[*]  we both implicitely assume then the number to be partionned was a positive integer. What does the OP want if this number is negative and the set of number contains negative numbers, for instance:

```n := -1:
L := {-2, 1}:
# then n writes
n := L + L```

Your procedure  Partition may be used in a lot of ways and is then more general than the simple code above.
Nevertheless I would suggest you to modify Partition in order to eliminate this unnecessary range argument  range argument and correct the "Partition(8, 1..8, L) error"

I hope I wasn't too blunt in my comment.

@dharr

I almost missed your reply because the contributor counter was stuck at 1.
That is a good tip indeed, thanks

## @dharr C <= 0: yes of course,...

C <= 0: yes of course, what was I thinking?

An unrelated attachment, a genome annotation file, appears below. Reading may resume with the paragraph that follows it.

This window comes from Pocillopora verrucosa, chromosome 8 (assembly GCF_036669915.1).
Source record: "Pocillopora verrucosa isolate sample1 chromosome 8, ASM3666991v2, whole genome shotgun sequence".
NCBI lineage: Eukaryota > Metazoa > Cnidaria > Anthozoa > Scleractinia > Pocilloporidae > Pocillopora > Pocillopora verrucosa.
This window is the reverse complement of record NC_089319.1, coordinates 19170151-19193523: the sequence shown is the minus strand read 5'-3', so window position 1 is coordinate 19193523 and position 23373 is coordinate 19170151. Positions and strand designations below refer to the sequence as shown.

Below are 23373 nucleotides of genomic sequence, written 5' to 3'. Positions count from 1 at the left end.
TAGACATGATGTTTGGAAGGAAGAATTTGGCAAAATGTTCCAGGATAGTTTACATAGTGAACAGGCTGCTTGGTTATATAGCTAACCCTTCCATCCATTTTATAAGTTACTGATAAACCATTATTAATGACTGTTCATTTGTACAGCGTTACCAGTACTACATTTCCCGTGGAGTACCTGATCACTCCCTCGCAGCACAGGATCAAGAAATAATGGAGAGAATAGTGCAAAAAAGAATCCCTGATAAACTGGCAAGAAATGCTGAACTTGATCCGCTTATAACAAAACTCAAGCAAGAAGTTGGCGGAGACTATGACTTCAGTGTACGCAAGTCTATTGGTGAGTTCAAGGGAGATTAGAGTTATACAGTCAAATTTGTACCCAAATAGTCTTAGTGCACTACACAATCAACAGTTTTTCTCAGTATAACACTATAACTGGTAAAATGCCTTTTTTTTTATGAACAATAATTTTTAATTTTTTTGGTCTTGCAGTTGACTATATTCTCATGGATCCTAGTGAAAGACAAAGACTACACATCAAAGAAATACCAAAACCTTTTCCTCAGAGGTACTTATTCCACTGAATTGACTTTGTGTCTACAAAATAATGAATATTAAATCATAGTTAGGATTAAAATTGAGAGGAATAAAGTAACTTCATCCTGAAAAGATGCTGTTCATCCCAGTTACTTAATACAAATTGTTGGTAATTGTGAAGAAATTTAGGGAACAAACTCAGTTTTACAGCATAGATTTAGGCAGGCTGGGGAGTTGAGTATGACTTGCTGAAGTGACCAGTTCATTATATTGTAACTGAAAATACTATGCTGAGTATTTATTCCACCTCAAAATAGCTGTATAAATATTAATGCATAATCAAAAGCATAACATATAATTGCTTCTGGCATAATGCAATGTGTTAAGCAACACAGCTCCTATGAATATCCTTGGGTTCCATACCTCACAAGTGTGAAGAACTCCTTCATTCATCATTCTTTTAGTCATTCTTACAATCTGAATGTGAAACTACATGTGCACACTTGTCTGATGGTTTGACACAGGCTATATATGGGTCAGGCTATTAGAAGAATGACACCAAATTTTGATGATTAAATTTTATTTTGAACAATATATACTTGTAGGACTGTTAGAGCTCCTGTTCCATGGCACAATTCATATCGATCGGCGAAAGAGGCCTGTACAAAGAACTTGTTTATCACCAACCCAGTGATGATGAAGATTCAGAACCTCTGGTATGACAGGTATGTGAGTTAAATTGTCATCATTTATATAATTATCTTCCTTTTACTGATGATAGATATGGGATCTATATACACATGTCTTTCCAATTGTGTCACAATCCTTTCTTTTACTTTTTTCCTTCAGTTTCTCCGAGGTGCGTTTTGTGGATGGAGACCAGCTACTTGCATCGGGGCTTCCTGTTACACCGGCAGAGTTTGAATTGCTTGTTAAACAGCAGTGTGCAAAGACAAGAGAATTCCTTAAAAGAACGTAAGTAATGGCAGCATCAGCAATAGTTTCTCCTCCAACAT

Only later did I think to check whether the matrix was symmetric.
Finally, I don't understand either why my approach doesn't work after correcting the first condition.

Even if I can't execute your code with Maple 2015, I carefully read it: you used a very beautiful approach and I vote up.

## @Rouben Rostamian   For incormatio...

@Rouben Rostamian

For incormation: I believe this question has connections to this one
https://www.mapleprimes.com/questions/236730-Solving-Schrodinger-Equation

## @somestudent It's very tiresome...

It's very tiresome that you spend your time modifying your initial question according to my answers and that you only divulge information on an ad hoc basis.
I feel like I'm wasting my time.

So this is my last answer.
Notice I rewrote your code in a much clever way, for doing copy-paste to define pole1, pole23re and pole23im is a bit stupid (no offense intended).

Your code ends with this command

`maximize(MyFilterABS, f = 0 .. .5, location = true)`